Repeated positivity and reinfection with severe acute respiratory syndrome coronavirus 2 (SARS-COV-2) is a significant concern. Our study aimed to evaluate the clinical significance of repeatedly positive testing after coronavirus disease 2019 (COVID-19) recovery. We performed a systematic literature search following the Preferred Reporting Items for Systematic Reviews and Meta-Analyses (PRISMA) guideline. With available individual patient data reporting on repeatedly SARS-CoV-2 positive (RSP) patients, case reports, and case series were included in this analysis. We performed a descriptive analysis of baseline characteristics of repeatedly positive cases. We assessed the cases according to the length of their polymerase chain reaction (PCR) negative interval between the two episodes. Risk factors for the severity of second episodes were evaluated. Overall, we included 123 patients with repeated positivity from 56 publications, with a mean repeated positivity length of 47.8 ± 29.9 days. Younger patients were predominant in the delayed (>90 days) recurrent positive group. Furthermore, comparing patients with RSP intervals of below 60 and above 60 days, we found that a more severe disease course can be expected if the repeated positivity interval is shorter. Severe and critical disease courses might predict future repeatedly positive severe and critical COVID-19 episodes. In conclusion, our results show that the second episode of SARS-CoV-2 positivity is more severe if it happens within 60 days after the first positive PCR. On the other hand, the second episode's severity correlates with the first.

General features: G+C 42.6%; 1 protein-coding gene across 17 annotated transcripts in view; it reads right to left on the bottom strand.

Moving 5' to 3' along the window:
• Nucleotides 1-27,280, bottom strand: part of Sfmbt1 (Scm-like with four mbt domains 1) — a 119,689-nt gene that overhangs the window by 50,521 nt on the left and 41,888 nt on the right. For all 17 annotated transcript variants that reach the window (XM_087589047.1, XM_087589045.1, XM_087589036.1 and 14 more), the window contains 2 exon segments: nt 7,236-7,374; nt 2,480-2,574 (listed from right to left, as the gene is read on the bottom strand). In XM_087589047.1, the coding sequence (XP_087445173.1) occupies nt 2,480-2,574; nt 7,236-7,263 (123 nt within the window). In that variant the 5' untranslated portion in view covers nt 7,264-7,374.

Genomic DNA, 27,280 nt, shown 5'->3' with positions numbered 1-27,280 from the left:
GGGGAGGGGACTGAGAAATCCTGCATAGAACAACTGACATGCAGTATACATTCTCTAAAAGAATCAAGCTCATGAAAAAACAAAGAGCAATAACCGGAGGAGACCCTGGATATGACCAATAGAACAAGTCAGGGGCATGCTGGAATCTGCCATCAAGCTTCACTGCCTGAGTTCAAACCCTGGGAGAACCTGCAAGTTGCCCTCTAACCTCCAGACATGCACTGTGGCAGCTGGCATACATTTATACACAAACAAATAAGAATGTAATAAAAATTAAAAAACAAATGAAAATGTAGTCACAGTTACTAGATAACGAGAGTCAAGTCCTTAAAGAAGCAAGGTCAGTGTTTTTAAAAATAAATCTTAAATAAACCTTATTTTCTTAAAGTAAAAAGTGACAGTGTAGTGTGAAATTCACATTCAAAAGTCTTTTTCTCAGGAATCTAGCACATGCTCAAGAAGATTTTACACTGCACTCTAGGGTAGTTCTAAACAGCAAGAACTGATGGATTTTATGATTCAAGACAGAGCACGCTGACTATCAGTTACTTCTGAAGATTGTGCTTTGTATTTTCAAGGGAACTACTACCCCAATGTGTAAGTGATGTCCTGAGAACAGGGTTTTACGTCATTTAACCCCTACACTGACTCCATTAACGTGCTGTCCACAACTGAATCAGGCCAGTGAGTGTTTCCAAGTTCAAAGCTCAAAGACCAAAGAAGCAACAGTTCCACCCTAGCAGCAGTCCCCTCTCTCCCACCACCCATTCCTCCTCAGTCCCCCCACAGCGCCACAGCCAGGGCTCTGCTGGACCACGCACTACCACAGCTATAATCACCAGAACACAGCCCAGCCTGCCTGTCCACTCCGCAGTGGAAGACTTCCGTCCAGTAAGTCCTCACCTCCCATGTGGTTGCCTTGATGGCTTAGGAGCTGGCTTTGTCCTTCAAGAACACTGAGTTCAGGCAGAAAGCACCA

Keywords: COVID-19; SARS-CoV-2; case reports; new coronavirus; polymerase chain reaction; positive; repeated; systematic review.